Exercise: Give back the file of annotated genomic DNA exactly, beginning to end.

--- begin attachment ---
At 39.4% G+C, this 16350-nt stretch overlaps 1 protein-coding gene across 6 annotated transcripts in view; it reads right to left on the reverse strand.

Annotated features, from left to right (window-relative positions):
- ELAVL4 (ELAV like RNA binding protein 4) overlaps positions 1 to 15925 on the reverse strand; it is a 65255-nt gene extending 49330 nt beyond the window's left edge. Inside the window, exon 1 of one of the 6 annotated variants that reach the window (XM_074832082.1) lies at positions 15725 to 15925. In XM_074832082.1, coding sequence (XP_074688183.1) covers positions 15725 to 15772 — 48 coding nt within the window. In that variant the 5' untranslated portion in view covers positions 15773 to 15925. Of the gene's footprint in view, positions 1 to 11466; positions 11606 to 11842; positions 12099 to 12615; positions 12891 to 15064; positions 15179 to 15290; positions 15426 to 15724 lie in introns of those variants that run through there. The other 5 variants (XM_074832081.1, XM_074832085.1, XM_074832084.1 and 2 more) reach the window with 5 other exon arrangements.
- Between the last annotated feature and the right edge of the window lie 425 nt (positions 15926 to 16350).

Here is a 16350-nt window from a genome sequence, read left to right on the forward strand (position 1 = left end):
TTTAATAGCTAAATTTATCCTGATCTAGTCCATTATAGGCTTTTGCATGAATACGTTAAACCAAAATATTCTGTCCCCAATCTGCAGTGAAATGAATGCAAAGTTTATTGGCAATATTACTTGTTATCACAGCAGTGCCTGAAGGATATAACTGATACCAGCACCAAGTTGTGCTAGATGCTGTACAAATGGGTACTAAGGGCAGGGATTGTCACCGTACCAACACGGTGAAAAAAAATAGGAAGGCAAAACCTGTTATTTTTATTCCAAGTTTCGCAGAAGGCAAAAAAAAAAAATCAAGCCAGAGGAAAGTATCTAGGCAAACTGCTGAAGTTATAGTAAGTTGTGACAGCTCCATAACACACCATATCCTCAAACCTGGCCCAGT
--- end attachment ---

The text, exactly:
At 39.4% G+C, this 16350-nt stretch overlaps 1 protein-coding gene across 6 annotated transcripts in view; it reads right to left on the reverse strand.

Annotated features, from left to right (window-relative positions):
- ELAVL4 (ELAV like RNA binding protein 4) overlaps positions 1 to 15925 on the reverse strand; it is a 65255-nt gene extending 49330 nt beyond the window's left edge. Inside the window, exon 1 of one of the 6 annotated variants that reach the window (XM_074832082.1) lies at positions 15725 to 15925. In XM_074832082.1, coding sequence (XP_074688183.1) covers positions 15725 to 15772 — 48 coding nt within the window. In that variant the 5' untranslated portion in view covers positions 15773 to 15925. Of the gene's footprint in view, positions 1 to 11466; positions 11606 to 11842; positions 12099 to 12615; positions 12891 to 15064; positions 15179 to 15290; positions 15426 to 15724 lie in introns of those variants that run through there. The other 5 variants (XM_074832081.1, XM_074832085.1, XM_074832084.1 and 2 more) reach the window with 5 other exon arrangements.
- Between the last annotated feature and the right edge of the window lie 425 nt (positions 15926 to 16350).

Here is a 16350-nt window from a genome sequence, read left to right on the forward strand (position 1 = left end):
TTTAATAGCTAAATTTATCCTGATCTAGTCCATTATAGGCTTTTGCATGAATACGTTAAACCAAAATATTCTGTCCCCAATCTGCAGTGAAATGAATGCAAAGTTTATTGGCAATATTACTTGTTATCACAGCAGTGCCTGAAGGATATAACTGATACCAGCACCAAGTTGTGCTAGATGCTGTACAAATGGGTACTAAGGGCAGGGATTGTCACCGTACCAACACGGTGAAAAAAAATAGGAAGGCAAAACCTGTTATTTTTATTCCAAGTTTCGCAGAAGGCAAAAAAAAAAAATCAAGCCAGAGGAAAGTATCTAGGCAAACTGCTGAAGTTATAGTAAGTTGTGACAGCTCCATAACACACCATATCCTCAAACCTGGCCCAGT